May 26, 2018
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North American Cup brings athletes back to 10th Mountain in Fort Kent

By Julia Bayly, BDN Staff

FORT KENT, Maine — More than 40 athletes from around the United States and Canada will be in Fort Kent this weekend for the Biathlon North American Cup No. 3 races at 10th Mountain Ski Center.

The men’s and women’s sprint races Saturday and mass start Sunday each begin at 10 a.m. and are part of the five-race North American Biathlon Championship circuit.

It’s the first major sporting event at the St. John Valley venue for 2012 and the first since Fort Kent hosted World Cup biathlon last March.

“Everything is set and we are ready to go,” Nancy Thibodeau, 10th Mountain event director, said Tuesday morning. “The athletes should begin arriving Thursday and Friday.”

There will be some familiar faces racing the Fort Kent trails, including Maine Winter Sports Center team members Beth Ann Chamberlain of Caribou, Catrina Howe of New Hampshire and Kamran Husain and Coty Johnson of Fort Kent, both on the MWSC’s youth team.

Andrea Mayo, formerly of MWSC and now racing for Biathlon Alberta, also will be back on her hometown course competing this weekend.

Plenty of new faces also will make sure the races go off without a hitch.

“We’ve had a lot of turnover with volunteers,” Thibodeau said. “There has been a real changing of the guards.”

Among them are new Chief of Range Eric Bouchard, Chief of Stadium Leonard Pelletier, Chief of Course Sherry Dubis and Chief of Timing Julie Daigle.

“This is the perfect event for them to get their feet wet,” Thibodeau said. “It’s amazing how much training there is to learn the set up and then learn the rules and how to apply those rules for fair competition.”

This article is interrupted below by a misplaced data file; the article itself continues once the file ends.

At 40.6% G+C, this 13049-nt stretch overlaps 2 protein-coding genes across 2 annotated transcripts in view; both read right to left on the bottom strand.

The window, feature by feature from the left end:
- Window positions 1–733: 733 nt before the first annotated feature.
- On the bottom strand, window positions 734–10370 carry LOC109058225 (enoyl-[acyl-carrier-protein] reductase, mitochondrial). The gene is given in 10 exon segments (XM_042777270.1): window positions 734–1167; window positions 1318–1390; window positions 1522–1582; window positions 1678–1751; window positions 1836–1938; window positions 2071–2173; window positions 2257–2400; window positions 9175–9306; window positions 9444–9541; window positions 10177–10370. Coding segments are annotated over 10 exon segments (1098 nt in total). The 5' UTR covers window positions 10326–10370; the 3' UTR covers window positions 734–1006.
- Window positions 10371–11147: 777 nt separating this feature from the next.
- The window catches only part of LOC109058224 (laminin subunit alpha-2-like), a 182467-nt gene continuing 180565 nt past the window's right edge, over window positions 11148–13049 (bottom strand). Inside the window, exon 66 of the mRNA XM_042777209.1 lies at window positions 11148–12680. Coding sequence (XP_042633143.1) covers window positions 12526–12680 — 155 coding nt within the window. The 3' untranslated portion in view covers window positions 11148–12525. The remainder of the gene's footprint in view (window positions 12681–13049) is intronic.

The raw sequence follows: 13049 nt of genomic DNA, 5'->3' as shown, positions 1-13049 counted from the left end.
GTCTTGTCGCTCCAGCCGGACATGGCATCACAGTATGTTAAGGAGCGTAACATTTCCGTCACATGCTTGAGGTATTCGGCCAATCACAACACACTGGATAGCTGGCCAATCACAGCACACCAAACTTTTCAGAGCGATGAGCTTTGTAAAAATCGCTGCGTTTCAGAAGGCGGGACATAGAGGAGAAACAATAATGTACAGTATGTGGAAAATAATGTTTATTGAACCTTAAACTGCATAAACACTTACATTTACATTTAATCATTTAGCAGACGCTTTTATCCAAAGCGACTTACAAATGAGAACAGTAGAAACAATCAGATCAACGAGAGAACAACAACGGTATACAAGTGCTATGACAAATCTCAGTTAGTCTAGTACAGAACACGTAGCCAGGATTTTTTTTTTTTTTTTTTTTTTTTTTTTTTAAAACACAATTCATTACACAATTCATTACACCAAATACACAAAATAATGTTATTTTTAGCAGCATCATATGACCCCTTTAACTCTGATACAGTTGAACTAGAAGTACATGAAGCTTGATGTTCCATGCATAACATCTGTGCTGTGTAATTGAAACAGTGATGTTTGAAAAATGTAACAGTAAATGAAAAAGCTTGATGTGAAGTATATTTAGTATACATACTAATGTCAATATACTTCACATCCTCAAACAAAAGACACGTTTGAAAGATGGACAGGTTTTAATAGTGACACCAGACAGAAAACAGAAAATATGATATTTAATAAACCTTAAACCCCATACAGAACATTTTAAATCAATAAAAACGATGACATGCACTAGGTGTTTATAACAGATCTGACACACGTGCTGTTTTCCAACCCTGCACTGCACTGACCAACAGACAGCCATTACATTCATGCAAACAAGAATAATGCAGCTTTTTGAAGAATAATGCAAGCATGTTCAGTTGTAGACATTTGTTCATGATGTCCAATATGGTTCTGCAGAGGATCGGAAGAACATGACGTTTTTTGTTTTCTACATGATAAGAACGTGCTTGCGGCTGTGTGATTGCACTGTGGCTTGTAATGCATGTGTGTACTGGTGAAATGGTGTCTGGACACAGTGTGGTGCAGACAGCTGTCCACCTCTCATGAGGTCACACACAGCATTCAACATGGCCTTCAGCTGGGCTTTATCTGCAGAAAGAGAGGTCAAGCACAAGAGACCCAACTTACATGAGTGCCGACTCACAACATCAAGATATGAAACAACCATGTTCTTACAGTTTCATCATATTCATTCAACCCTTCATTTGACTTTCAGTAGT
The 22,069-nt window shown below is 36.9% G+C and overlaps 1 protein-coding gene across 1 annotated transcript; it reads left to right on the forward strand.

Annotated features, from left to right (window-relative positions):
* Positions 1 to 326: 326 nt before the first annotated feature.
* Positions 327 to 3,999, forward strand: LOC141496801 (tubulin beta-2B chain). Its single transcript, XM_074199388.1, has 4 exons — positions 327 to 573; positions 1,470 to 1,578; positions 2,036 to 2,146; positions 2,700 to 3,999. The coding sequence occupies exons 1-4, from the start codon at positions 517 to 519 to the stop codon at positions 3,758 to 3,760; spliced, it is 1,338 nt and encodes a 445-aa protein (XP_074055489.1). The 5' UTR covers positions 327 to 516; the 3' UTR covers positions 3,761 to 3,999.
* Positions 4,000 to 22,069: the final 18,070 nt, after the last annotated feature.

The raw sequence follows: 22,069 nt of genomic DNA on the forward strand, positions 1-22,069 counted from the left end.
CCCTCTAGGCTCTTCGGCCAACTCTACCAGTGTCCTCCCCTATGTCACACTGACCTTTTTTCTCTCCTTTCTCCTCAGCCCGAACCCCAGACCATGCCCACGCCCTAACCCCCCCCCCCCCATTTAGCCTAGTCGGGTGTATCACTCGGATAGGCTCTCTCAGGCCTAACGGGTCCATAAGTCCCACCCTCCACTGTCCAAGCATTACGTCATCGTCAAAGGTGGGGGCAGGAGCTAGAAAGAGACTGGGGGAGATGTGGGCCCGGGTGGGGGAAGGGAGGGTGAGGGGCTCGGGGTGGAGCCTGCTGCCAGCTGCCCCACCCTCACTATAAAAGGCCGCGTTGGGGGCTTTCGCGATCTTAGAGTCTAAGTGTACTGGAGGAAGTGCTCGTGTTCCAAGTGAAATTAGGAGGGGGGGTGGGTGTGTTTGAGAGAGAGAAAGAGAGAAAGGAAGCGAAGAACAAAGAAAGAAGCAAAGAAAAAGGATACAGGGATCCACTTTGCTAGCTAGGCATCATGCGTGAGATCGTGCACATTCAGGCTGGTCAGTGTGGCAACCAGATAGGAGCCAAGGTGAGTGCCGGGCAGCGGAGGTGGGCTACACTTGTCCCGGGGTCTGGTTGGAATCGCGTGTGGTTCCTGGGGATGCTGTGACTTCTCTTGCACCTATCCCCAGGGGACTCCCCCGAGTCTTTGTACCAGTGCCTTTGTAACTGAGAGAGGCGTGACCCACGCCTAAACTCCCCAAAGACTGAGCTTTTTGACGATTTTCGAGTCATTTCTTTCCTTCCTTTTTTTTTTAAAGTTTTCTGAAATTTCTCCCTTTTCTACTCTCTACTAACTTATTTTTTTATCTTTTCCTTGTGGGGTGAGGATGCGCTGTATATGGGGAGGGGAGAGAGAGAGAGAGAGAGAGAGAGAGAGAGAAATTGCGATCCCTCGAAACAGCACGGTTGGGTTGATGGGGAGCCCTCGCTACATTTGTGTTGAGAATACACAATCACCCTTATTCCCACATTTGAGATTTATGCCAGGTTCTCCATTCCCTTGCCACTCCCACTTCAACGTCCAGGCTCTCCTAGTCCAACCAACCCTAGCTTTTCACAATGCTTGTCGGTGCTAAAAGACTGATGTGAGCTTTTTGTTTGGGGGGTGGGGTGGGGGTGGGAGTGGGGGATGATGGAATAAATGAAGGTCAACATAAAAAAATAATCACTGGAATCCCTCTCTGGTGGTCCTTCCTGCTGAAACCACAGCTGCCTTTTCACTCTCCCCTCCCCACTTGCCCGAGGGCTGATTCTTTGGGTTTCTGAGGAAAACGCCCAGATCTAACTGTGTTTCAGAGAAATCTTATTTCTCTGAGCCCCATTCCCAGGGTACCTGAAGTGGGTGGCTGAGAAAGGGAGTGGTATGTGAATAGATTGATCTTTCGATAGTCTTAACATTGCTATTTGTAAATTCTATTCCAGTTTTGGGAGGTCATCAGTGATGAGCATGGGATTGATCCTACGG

While the event allows the public an opportunity to watch world-class athletes in action, Thibodeau is quick to point out that the trails at 10th Mountain — as at all the MWSC’s ski venues — are for everyone.

“These venues were created to promote a healthy lifestyle and to show kids by example they can have fun outside skiing or snowshoeing in the winter and hiking and biking in the summer,” she said.

Arguably one of the best examples of what participating in MWSC programs can produce is 24-year-old Russell Currier of Stockholm.

This past weekend Currier placed 6th at the World Cup 10-kilometer sprint in Novo Mesto, Czech Republic.

Prior to that race the former MWSC skier had never cracked the top 50 at a World Cup event.

“Young people can look at Russ and what he’s accomplished and say, ‘Hey, I can do that, too,’” Thibodeau said. “These athletes have a real impact as role models on kids.”

This weekend’s North American races are free to the public and parking is available at the venue, located off Route 11 just south of Fort Kent.

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